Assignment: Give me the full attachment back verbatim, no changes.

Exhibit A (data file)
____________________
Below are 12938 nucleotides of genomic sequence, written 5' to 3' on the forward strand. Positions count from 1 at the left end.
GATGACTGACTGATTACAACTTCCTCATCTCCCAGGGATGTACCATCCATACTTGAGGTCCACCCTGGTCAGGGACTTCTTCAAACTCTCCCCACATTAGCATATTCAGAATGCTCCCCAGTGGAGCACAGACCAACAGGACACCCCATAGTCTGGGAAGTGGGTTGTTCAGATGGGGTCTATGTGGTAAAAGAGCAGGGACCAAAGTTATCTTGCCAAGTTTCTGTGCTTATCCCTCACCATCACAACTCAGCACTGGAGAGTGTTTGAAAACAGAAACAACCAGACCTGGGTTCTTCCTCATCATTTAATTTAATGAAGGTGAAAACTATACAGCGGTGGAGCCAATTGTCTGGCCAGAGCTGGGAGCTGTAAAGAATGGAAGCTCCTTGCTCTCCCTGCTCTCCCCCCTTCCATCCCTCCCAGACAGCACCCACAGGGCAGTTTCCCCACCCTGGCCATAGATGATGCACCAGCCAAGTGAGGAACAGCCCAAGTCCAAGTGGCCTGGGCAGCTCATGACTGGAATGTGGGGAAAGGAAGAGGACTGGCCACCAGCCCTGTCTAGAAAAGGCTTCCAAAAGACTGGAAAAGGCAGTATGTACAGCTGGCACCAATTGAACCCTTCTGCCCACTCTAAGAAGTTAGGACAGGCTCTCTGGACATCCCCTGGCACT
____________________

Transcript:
Below are 12938 nucleotides of genomic sequence, written 5' to 3' on the forward strand. Positions count from 1 at the left end.
GATGACTGACTGATTACAACTTCCTCATCTCCCAGGGATGTACCATCCATACTTGAGGTCCACCCTGGTCAGGGACTTCTTCAAACTCTCCCCACATTAGCATATTCAGAATGCTCCCCAGTGGAGCACAGACCAACAGGACACCCCATAGTCTGGGAAGTGGGTTGTTCAGATGGGGTCTATGTGGTAAAAGAGCAGGGACCAAAGTTATCTTGCCAAGTTTCTGTGCTTATCCCTCACCATCACAACTCAGCACTGGAGAGTGTTTGAAAACAGAAACAACCAGACCTGGGTTCTTCCTCATCATTTAATTTAATGAAGGTGAAAACTATACAGCGGTGGAGCCAATTGTCTGGCCAGAGCTGGGAGCTGTAAAGAATGGAAGCTCCTTGCTCTCCCTGCTCTCCCCCCTTCCATCCCTCCCAGACAGCACCCACAGGGCAGTTTCCCCACCCTGGCCATAGATGATGCACCAGCCAAGTGAGGAACAGCCCAAGTCCAAGTGGCCTGGGCAGCTCATGACTGGAATGTGGGGAAAGGAAGAGGACTGGCCACCAGCCCTGTCTAGAAAAGGCTTCCAAAAGACTGGAAAAGGCAGTATGTACAGCTGGCACCAATTGAACCCTTCTGCCCACTCTAAGAAGTTAGGACAGGCTCTCTGGACATCCCCTGGCACT